Yemen ceasefire brings rare respite from fighting
SANAA - Yemen saw a rare respite from fighting Sunday, the second day of a 48-hour ceasefire that followed a US push to halt a conflict that has wrought devastation and killed thousands.
A correspondent in Sanaa said there had not been any Saudi-led air strikes in the rebel-held capital since the ceasefire took effect, and officials in Taez said it was also calm in the flashpoint southwestern city.
The ceasefire comes after US Secretary of State John Kerry met rebel representatives in Oman and urged the internationally recognised government of President Abedrabbo Mansour Hadi to come on board.
The conflict erupted in 2014, when the Iran-backed Huthi rebels and their allies of renegade troops loyal to former president Ali Abdullah Saleh overran Sanaa and other parts of Yemen.
It escalated in March 2015 when Saudi Arabia -- the archfoe of Iran -- launched a military campaign to drive back the rebels, and the UN says more than 7,000 people have been killed and nearly 37,000 wounded since.
The ceasefire was taking hold in Sanaa despite intermittent fighting reported in Nahm, near the capital, in the hours after it began at midday (0900 GMT) on Saturday.
Taez was also calm, according to a military official who only spoke of a "limited exchange of fire" after dozens were killed during battles in the city this week.
Meanwhile, the Saudi-led coalition's air defences destroyed three ballistic missiles the rebels fired at dawn at Marib province, east of Sanaa, a military official said.
Coalition spokesman Major General Ahmed Assiri accused the Huthis of 180 violations in the first 10 hours of the ceasefire.
He said 150 breaches took place in Yemen, while 30 others were along the northern border with Saudi Arabia, according to Al-Jazeera news network.
At first Hadi's government rejected the peace bid, saying it had not been consulted, while the Huthis and Saleh declared their commitment to it.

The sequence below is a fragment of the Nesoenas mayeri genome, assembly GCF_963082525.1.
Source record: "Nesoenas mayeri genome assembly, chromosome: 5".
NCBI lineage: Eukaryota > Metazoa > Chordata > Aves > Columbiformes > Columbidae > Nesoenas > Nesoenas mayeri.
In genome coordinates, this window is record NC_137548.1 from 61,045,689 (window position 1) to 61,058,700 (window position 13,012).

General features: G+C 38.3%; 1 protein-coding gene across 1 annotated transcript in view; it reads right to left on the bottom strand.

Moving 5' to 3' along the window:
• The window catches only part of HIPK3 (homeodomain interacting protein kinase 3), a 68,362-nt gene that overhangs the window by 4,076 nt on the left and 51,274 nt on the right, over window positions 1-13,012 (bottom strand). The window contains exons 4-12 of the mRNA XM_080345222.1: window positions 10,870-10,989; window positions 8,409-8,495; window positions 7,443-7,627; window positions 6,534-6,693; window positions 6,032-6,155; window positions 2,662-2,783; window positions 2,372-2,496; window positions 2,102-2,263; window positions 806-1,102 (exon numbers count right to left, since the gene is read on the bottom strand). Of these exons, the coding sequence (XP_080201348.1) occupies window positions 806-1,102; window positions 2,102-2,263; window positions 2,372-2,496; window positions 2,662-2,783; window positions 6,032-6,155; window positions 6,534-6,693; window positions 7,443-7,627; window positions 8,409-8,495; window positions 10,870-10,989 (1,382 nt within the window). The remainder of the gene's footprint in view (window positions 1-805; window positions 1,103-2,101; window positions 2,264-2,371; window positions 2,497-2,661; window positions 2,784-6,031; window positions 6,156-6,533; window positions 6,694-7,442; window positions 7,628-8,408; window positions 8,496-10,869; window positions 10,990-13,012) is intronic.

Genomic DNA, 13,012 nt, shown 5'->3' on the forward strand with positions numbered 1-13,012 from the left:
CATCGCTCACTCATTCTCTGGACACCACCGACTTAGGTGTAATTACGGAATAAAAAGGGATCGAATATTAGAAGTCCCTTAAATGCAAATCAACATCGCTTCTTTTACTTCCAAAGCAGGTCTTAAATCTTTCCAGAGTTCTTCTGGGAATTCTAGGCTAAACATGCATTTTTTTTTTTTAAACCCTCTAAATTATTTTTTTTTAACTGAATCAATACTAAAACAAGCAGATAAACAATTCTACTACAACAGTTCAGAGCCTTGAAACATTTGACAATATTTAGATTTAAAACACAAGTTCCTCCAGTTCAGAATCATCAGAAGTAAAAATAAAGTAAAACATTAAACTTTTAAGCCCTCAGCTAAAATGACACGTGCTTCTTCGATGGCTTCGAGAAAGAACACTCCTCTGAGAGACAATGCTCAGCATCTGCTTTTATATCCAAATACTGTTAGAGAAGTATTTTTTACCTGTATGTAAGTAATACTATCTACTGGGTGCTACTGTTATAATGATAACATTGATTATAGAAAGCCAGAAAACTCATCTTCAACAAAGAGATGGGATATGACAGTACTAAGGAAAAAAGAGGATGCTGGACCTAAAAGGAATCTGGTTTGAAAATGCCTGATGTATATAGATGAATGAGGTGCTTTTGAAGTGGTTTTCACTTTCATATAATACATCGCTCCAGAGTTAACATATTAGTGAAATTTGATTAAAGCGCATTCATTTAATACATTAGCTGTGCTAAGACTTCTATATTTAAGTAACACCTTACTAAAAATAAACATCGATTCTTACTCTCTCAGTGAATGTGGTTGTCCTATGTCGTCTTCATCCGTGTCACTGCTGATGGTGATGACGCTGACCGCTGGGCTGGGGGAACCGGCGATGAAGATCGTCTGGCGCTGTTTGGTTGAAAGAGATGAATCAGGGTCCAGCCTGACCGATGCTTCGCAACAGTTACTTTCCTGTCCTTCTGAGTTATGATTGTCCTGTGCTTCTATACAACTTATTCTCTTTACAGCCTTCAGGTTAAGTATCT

But the government came under huge pressure to back down in the face of an international outcry over the mounting civilian death toll.
The Huthis on Sunday welcomed "all efforts to end the aggression" but denounced the Saudi side for escalations "during the so-called ceasefire", according to the rebel-controlled sabanews.net website.
Relief agencies had been hoping the ceasefire would allow delivering aid to the needy in areas that were inaccessible due to fighting.
UN children's aid agency UNICEF said the ceasefire "offers new hope in a situation that is increasingly catastrophic for children".
The conflict has killed well over 1,000 children and left millions more without access to basic care and at risk of imminent death, said UNICEF executive director Anthony Lake.
One and a half million children were suffering from acute malnutrition, and thousands more were at risk from rapidly spreading cases of cholera and measles.
"For some time now we have been constrained in our efforts to reach these children with therapeutic food and medical supplies," Lake said in a statement.
"We urge all parties to the ceasefire to allow unhindered humanitarian access for the delivery of life-saving supplies and services to all children in need.
"It cannot be in anyone's interest to endanger the future of Yemen -- its children," he added.
The 48-hour ceasefire could be extended if the rebels hold fire and allow aid into besieged loyalist enclaves, the coalition said.
The spokesman of defected Yemeni troops, Brigadier General Sharaf Luqman, said on Saturday that they would also abide by the ceasefire.
Six previous attempts to clinch a ceasefire have foundered, the latest in October.
UN envoy Ismail Ould Cheikh Ahmed urged all parties "to encourage full respect for the cessation of hostilities and to ensure that it leads to a permanent and lasting end to the conflict".
Hadi has rejected a UN proposal to step down while his government forms a unity administration with the rebels.
In an apparent bid to prove his legitimacy, the coalition underlined that the ceasefire came at Hadi's request.